An ecocritic reads Ted Hughes

Green Letters Book Review 2009*

[*I have mislaid the exact details of publication (month and issue number).]

 

Terry Gifford, Ted Hughes

(London: Routledge, 2009)

 

Laurence Coupe

 

 

Reading this book, it occurs to me that Ted Hughes represents for ecocritics in the UK what Gary Snyder does for ecocritics in the US. There is the career-length concern with the pollution of the environment. There is the instinct that Judaeo-Christian doctrine has fostered the estrangement of western humanity from nature. There is the consistent resort to myth as a source of structures and symbols that might shape our need to re-establish our cultural and natural roots. Finally, there is the fascination with shamanism as the repressed wisdom of the earth.

Snyder has never lacked advocates; nor have they had to apologise about his uncompromising insistence that our responsibility to the natural world is the most important poetic theme. With Hughes, however, British critics wasted far too much time deciding whether he was a ‘voyeur of violence’ and whether his atavistic language was an affront to British decorum. Fortunately, we have been catching up with him rapidly in more recent years, and for this we have to thank, among others, Keith Sagar and Terry Gifford. For ASLE members Gifford must be the preferred choice of critic: his appreciation of Hughes is rooted in ecocritical principles and practice.

In two earlier works, Green Voices and Pastoral, Gifford outlined what must be the most useful way of situating Hughes: that is, as working through and beyond an ‘anti-pastoral’ to a ‘post-pastoral’ mode. If ‘anti-pastoral’ exposed the sentimentalisation of the countryside which characterises the pastoral, ‘post-pastoral’ represents the forging of a new, more complex exploration of the culture-nature boundary and of humanity’s responsibilities to the earth.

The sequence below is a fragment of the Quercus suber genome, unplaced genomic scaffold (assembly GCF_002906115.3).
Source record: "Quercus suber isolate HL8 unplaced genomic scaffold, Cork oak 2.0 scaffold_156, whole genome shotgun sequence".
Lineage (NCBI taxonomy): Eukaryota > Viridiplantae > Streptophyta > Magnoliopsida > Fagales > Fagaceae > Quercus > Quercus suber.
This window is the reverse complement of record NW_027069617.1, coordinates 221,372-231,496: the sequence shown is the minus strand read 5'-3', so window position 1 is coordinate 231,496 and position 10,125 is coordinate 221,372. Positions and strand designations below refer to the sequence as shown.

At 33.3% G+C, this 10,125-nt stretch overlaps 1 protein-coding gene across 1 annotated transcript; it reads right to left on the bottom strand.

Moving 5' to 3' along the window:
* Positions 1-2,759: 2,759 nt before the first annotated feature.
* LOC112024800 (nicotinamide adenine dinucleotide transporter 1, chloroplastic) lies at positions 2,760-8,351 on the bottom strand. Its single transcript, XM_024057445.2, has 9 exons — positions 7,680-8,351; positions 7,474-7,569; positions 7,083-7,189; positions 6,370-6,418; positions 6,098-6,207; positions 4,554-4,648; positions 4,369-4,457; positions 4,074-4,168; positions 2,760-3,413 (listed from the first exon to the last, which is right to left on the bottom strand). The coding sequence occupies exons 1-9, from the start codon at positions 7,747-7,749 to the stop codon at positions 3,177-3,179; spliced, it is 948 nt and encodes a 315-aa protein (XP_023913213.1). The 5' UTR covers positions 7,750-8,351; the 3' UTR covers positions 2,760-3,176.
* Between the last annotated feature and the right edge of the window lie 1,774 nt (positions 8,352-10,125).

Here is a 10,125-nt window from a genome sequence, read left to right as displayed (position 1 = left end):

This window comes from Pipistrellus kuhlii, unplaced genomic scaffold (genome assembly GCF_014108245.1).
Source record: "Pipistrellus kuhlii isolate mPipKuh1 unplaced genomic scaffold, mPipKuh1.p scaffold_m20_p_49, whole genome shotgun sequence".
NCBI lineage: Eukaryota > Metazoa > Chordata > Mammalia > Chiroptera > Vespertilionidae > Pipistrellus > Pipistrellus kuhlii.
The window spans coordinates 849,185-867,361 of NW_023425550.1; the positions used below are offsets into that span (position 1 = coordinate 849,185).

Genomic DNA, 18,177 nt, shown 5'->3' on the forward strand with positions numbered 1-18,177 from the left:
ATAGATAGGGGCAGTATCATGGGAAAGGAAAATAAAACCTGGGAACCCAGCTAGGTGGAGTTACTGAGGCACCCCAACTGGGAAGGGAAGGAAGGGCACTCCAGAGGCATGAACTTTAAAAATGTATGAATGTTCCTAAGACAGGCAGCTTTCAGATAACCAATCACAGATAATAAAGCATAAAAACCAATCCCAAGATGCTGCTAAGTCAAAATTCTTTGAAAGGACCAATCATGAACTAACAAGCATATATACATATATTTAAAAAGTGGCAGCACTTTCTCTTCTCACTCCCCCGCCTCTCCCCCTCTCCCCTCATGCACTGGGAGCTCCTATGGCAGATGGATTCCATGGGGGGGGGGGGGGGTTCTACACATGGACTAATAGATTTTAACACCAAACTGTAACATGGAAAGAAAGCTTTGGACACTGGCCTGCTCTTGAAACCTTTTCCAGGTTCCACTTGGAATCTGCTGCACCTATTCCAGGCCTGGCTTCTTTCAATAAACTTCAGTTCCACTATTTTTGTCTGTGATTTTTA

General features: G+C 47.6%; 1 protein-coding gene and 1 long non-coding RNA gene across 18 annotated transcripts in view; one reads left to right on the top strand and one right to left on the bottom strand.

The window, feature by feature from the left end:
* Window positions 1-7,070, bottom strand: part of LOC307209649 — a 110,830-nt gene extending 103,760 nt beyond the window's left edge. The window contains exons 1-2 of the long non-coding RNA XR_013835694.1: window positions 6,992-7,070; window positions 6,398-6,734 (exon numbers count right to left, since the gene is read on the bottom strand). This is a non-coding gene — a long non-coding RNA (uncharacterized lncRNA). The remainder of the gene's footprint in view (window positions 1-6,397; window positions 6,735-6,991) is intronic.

In this new volume in the ‘Routledge Guides to Literature’, Gifford avoids using his earlier terminology, but the ideas behind it are implicit throughout. The book falls into four main parts.

First we have ‘Life and contexts’, which not only provides the main facts, but also addresses the unavoidable question of how much the life is implicated in the art. This is the best short overview of Hughes’s career that I’ve read.

Secondly, there is the long central section entitled ‘Works’, which takes us through the poetry volume by volume, along with the stories, plays and critical writings. I found the account of the last of these particularly revealing: it reminds us how crucial is Hughes’s Shakespeare and the Goddess of Complete Being, to which the ‘Notes’ in his Choice of Shakespeare’s Verse serves as preface and summary. The central myth which Hughes derived from his reading of Shakespeare, centred on the story of Venus and Adonis, is echoed in much of the poetry, where it serves as a framework for his preoccupation with the relationship between female and male, and between nature and culture.

Usefully, the third part of the book, ‘Criticism’, follows up the insights of the second part by including chapters on ‘Myth’ and on ‘Ecology’. The book then concludes with a useful chronology, which forms its fourth section.

Returning to the comparison with which I began, my estimate is that Gifford’s study of Hughes deserves to rank, both in its scope and in the quality of its commentary, with Patrick D. Murphy’s celebrated introduction to the work of Gary Snyder, A Place for Wayfaring (Corvallis: Oregon State University Press, 2000). Gifford’s volume will, I am sure, come to be recognised as the best starting point for anyone planning serious study of Hughes: the man, the work and the cause.

I use the word ‘cause’ advisedly. For if, having recognised how far the poetry  relies on myth, we fail to understand how far the myth implies an active reverence for nature, we are hardly doing Hughes justice. Gifford not only serves his subject well in this respect but also demonstrates what ecocriticism is all about.